Banks with between $50 billion and $250 billion in assets are not small banks. The failure of several of them during a period of significant stress in the financial system would adversely impact the regional economies they serve and could disrupt U.S. financial stability. Accordingly, they should have to face these sensible requirements that help insure the safety and soundness of the banking system.
The key complaint that underlies this increase of the $50 billion threshold is that regulations are not adequately tailored. This critique misses the mark. Dodd-Frank gave regulators the authority to tailor these enhanced regulations to fit the risk profile of different classes of banks, as a $1.5 trillion global institution should be subjected to more stringent requirements than a $75 billion regional bank. Regulators have in turn exercised this authority quite extensively and banks with less than $250 billion are exempted from, or face a lighter version of, at least 8 prudential regulations.
Claims that banks of this size are being crushed by post-crisis regulations is another weak argument for this deregulatory proposal. The banking sector is healthy and profitable. Last quarter, the FDIC reports that banks earned $47.9 billion in net income, up 5.2 percent from last year. Lending has increased steadily since the financial crisis and regional banks of this size have taken part in these trends.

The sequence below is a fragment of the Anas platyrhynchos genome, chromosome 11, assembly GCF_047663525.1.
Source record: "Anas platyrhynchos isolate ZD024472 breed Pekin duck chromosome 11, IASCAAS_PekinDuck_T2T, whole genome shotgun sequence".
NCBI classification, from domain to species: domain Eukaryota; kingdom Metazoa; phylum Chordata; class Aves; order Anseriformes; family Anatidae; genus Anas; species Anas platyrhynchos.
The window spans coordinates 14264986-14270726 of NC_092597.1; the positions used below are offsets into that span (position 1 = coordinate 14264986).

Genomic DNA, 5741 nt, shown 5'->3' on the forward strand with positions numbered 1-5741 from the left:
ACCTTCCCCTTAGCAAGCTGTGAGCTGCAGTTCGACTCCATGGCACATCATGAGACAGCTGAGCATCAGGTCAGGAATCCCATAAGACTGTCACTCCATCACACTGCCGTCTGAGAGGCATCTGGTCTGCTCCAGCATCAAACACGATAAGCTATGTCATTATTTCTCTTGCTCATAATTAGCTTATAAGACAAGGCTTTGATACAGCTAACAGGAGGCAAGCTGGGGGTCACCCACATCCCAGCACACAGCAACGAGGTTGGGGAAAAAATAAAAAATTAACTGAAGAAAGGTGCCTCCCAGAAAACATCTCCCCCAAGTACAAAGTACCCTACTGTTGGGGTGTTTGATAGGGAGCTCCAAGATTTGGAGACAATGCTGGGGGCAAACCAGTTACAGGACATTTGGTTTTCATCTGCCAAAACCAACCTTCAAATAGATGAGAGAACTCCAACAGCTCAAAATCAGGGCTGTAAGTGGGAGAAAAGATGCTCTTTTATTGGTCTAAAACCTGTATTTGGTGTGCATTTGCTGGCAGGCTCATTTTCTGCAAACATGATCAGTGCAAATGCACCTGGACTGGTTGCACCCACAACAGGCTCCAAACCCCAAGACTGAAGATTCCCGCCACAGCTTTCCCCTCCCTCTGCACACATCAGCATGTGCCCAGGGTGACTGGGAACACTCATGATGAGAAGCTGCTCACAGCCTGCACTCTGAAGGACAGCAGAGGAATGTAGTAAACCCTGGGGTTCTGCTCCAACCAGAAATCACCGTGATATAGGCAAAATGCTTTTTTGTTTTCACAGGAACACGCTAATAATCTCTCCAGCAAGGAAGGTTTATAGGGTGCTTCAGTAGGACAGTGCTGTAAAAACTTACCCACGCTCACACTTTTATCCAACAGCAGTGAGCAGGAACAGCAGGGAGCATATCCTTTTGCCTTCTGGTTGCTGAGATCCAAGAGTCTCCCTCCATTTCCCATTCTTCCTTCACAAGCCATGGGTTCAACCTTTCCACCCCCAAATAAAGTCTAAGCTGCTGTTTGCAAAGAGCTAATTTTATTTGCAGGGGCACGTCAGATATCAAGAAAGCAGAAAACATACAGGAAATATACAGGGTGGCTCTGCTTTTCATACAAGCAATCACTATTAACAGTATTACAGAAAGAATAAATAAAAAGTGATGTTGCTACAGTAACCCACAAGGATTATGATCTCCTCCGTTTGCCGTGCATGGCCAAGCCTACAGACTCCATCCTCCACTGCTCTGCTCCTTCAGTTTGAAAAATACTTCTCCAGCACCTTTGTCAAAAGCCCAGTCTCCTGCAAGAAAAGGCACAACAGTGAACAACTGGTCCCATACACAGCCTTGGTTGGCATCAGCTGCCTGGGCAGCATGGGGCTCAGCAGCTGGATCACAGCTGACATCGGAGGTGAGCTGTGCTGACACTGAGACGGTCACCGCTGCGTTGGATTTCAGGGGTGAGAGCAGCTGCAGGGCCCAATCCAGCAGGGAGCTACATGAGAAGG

Setting aside the necessity of deregulating regional banks, S.2155 is not careful in determining which banks are deregulated. As currently drafted, it appears that the U.S. holding companies of massive, systemically important foreign banks would also be deregulated by this proposal. Deregulating the U.S. operations of Deutsche Bank, BNP Paribas, Credit Suisse, among others, is unwise.
Moreover, by increasing the asset threshold to $250 billion for enhanced standards, the bill would deregulate Northern Trust, a custody bank with $125 billion in assets, but with $8.5 trillion in assets under custody or administration. You read that correctly: $8.5 trillion in investors’ stocks, bonds, and other financial market assets are administered by this financial firm.
Northern Trust is currently not subject to coverage as a global systemically important bank, but it is treated by regulators as an “advanced approaches” firm, meaning it is basically treated as having more than $250 billion for the purposes of several enhanced regulations. But this bill treats Northern Trust as if it were simply a $125 billion regional bank.
The unjustified push to deregulate one-sixth of the banking sector through this provision would be somewhat understandable if the compromise legislation included some major progressive priorities on consumer protection and financial stability. This legislation includes some modest consumer protection provisions, including the right to free credit freezes. Compared to the large financial stability exposure created by the bill, and the significant harm done to consumers through the Equifax and Wells Fargo scandals, the consumer protection provisions are crumbs.
The Economic Growth, Regulatory Relief and Consumer Protection Act is a raw deal for consumers and for the safety and soundness of the banking sector.
Gregg Gelzinis is a special assistant for economic policy at the Center for American Progress.